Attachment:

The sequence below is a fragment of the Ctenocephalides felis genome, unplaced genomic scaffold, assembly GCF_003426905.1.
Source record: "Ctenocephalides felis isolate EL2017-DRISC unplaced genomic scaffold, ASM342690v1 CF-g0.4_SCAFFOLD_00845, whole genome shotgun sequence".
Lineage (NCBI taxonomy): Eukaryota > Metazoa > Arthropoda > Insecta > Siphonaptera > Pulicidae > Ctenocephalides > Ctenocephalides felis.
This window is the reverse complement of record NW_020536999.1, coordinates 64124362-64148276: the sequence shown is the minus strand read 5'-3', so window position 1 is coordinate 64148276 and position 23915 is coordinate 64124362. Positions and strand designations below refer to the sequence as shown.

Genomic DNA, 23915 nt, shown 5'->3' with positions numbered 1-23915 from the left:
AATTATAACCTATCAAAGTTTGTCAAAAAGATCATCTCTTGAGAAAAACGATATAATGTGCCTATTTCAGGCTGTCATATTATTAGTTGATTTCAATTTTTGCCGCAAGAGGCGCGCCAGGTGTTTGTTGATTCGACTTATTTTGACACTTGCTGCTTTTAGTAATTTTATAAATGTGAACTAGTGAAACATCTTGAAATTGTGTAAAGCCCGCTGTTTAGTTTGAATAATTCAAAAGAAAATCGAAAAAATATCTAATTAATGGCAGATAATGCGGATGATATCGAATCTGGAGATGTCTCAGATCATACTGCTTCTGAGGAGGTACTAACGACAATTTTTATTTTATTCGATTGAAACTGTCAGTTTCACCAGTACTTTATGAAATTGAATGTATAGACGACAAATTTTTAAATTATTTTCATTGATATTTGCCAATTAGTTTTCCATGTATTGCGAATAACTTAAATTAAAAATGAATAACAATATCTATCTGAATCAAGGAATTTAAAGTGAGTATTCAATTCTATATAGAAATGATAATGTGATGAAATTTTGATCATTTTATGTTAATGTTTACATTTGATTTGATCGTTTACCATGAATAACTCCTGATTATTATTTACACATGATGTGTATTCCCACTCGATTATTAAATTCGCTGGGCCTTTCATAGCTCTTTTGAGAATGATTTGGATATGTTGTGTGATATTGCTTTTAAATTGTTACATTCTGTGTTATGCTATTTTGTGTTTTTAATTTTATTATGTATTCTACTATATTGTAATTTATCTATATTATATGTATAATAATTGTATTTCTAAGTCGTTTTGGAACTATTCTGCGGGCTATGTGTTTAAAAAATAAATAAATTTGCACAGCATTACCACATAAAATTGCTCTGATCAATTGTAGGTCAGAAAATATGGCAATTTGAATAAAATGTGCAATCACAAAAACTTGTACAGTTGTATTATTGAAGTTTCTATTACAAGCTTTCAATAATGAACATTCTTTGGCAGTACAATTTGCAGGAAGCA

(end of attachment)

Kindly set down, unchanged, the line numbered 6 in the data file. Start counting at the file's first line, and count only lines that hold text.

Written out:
AATTATAACCTATCAAAGTTTGTCAAAAAGATCATCTCTTGAGAAAAACGATATAATGTGCCTATTTCAGGCTGTCATATTATTAGTTGATTTCAATTTTTGCCGCAAGAGGCGCGCCAGGTGTTTGTTGATTCGACTTATTTTGACACTTGCTGCTTTTAGTAATTTTATAAATGTGAACTAGTGAAACATCTTGAAATTGTGTAAAGCCCGCTGTTTAGTTTGAATAATTCAAAAGAAAATCGAAAAAATATCTAATTAATGGCAGATAATGCGGATGATATCGAATCTGGAGATGTCTCAGATCATACTGCTTCTGAGGAGGTACTAACGACAATTTTTATTTTATTCGATTGAAACTGTCAGTTTCACCAGTACTTTATGAAATTGAATGTATAGACGACAAATTTTTAAATTATTTTCATTGATATTTGCCAATTAGTTTTCCATGTATTGCGAATAACTTAAATTAAAAATGAATAACAATATCTATCTGAATCAAGGAATTTAAAGTGAGTATTCAATTCTATATAGAAATGATAATGTGATGAAATTTTGATCATTTTATGTTAATGTTTACATTTGATTTGATCGTTTACCATGAATAACTCCTGATTATTATTTACACATGATGTGTATTCCCACTCGATTATTAAATTCGCTGGGCCTTTCATAGCTCTTTTGAGAATGATTTGGATATGTTGTGTGATATTGCTTTTAAATTGTTACATTCTGTGTTATGCTATTTTGTGTTTTTAATTTTATTATGTATTCTACTATATTGTAATTTATCTATATTATATGTATAATAATTGTATTTCTAAGTCGTTTTGGAACTATTCTGCGGGCTATGTGTTTAAAAAATAAATAAATTTGCACAGCATTACCACATAAAATTGCTCTGATCAATTGTAGGTCAGAAAATATGGCAATTTGAATAAAATGTGCAATCACAAAAACTTGTACAGTTGTATTATTGAAGTTTCTATTACAAGCTTTCAATAATGAACATTCTTTGGCAGTACAATTTGCAGGAAGCA